Pros: Some of the special effects are really good!
Cons: Too much Freddy the Comedian. . .
Without a doubt, the Nightmare on Elm Street flicks are some of the most consistently inventive, visually creative slasher flicks of the eighties. With Friday the 13th, you've got Jason in the woods (mostly) stabbing people with a machete (mostly). But Freddy - with his acid trip dreamscapes and reality warping powers, each kill is fresh and new. And then you have Nightmare on Elm Street 5: The Dream Child. . . .
Guess what everybody! Recently re-deceased child molester/murderer Freddy Kruger isn't quite as dead as we'd hoped. Nope, after being defeated in The Dream Master, Freddy has found an all new way to reach out and torment someone: through the dreams of Alice's unborn baby son, Jacob. Alice and Dan are back from The Dream Master and have hooked up since the last movie and baby makes three. Freddy has figured out that he can use the baby's dreams (since fetuses are 90% asleep - at least according to this movie, at least) even though Alice is wide awake.
Even better, after Freddy kills someone their souls get placed in the baby in an effort to make Jacob into the perfect host body. And so Freddy kills off Alice's friends and feeds their souls to her little developing bundle of joy, and Alice looks to be powerless to stop him. . . .
This one is a mixed bag because it's got some really good ideas and some really stupid ones too. The movie has a ton of good special effects work, like when Alice's friend Greta dies of overeating or the pool dreamscape that has great animation and the Freddycycle sequence is really well done. There's also some cool stop motion work with rapidly decaying food in a fridge and the make-up effects when Alice and Freddy are separated - that's pretty gruesome and messed up. So from a technical standpoint it rocks.
On the other hand, it's painfully predictable what happens to the teenagers in this movie. Greta the up and coming supermodel? She gets the eating disorder death. Mark the nerdy comic book kid who draws superheros? As soon as you see that, you know there'll be a dream about it later - and surprise! Mark turns into that superhero and fights Freddy (although admittedly his death was pretty creative, dying in a 2D style line drawing style with all the color running out of him).
But slopping writing is not what's so frustrating about The Dream Child - it's the overwhelming sense that we've seen this all before. To defeat Freddy this time, Alice has her friend Yvonne find Amanda Krueger's remains in the ruins of the Westin Hills Insane Asylum - but this is pretty much a straight-up rehash of the search for Freddy's remains in The Dream Warriors. While Yvonne goes to find Momma Kruger, Alice has Mark watch her while she sleeps, playing out like the scene between Nancy and Glenn in the original Nightmare. Freddy's scheme to instigate his own rebirth through someone else's body sounds a lot like his attempt to take over Jesse Walsh in Freddy's Revenge and we even get the Evil Wheelchair from The Dream Warriors (this time an Evil Baby carriage).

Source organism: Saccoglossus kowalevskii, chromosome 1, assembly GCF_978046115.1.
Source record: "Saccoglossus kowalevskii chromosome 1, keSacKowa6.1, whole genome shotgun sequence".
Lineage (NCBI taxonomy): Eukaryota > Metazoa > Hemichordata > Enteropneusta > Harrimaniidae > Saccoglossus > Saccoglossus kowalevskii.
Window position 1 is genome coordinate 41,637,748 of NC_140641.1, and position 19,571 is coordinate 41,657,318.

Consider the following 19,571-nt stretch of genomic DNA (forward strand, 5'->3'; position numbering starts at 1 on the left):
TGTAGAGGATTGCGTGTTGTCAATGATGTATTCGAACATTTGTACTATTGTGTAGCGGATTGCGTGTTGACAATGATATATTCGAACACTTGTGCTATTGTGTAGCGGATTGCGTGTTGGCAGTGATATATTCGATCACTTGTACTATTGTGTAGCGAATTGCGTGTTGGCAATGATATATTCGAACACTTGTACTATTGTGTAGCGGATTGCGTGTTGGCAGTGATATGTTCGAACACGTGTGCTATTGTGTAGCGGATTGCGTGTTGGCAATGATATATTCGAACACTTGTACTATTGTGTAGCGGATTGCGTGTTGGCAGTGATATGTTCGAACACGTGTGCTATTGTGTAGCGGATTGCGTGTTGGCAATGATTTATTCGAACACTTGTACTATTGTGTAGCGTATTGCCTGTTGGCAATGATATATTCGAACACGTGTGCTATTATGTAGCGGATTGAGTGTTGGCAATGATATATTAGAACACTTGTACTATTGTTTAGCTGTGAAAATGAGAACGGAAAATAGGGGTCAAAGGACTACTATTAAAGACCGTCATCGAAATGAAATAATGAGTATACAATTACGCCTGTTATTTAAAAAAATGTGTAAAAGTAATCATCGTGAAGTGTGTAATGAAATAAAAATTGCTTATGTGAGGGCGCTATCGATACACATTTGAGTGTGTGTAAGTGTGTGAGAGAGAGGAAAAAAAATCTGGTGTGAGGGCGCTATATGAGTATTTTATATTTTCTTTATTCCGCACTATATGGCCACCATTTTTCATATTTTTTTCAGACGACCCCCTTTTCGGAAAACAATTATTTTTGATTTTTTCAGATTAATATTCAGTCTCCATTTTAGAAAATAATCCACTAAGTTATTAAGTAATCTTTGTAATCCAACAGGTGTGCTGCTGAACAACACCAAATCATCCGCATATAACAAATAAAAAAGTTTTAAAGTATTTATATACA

Up to this point, even when The Nightmare on Elm Street series stumbled, that movie would stumble in its own unique way. But here with Part 5, it feels like we're recycling all the best bits of the previous four movies. Now we're just Jason Vorhees doing the same old, same old instead of new and exciting kills.
And of course this character of Freddy is rapidly careening down the slope of self parody. Gone is all the sinister aspects of Freddy Kruger, replaced completely with Stand Up Comedian Freddy. Robert Englund struggles to make Freddy interesting and witty, but the writers are working against him with post-mortem one-liners in abundance. Super-Freddy? Seriously?
THE DVD -
The biggest disappointment of all? We get the (very slightly) edited print of The Dream Child. Apparently the VHS version has the full Greta death scene while the disc version has the abridged cut. Censoring aside, the widescreen anamorphic video looks fair. While there's no real print damage that I spotted, the blacks aren't quite as strong as they were in the previous movies, and the colors are a bit tepid. All in all, it's a step backwards from the A/V quality of what has come before. As far as audio, we get a new 5.1 mix and the original 2.0 mono mix - both in pretty good shape.
THE EXTRAS -
Much like the other discs, we get a pretty comprehensive package of extras - a documentary discussing the origins of the story, a look at the special effects and art direction, an interview with director Stephen Hopkins about the M.C. Escher-ish climax - oh and an apology for The Dream Child. No, really. Then we get the original theatrical trailer and - god help me - Freddy rapping with The Fat Boys in Are You Ready for Freddy? and Anyway I Gotta Swing It by Whodini. Oi vay.
THE BOTTOM LINE -
While A Nightmare on Elm Street 5: The Dream Child is a weak entry in the franchise, it's not completely unwatchable. There are bright moments - more fucked up Freddy Kruger backstory and some good effects - but the story is a rehash of the series' greatest hits and Comedian Freddy is too over the top. It's not my favorite of the series, but it's still entertaining enough to watch.
I give it two and a half Rapping Child Molesters out of five.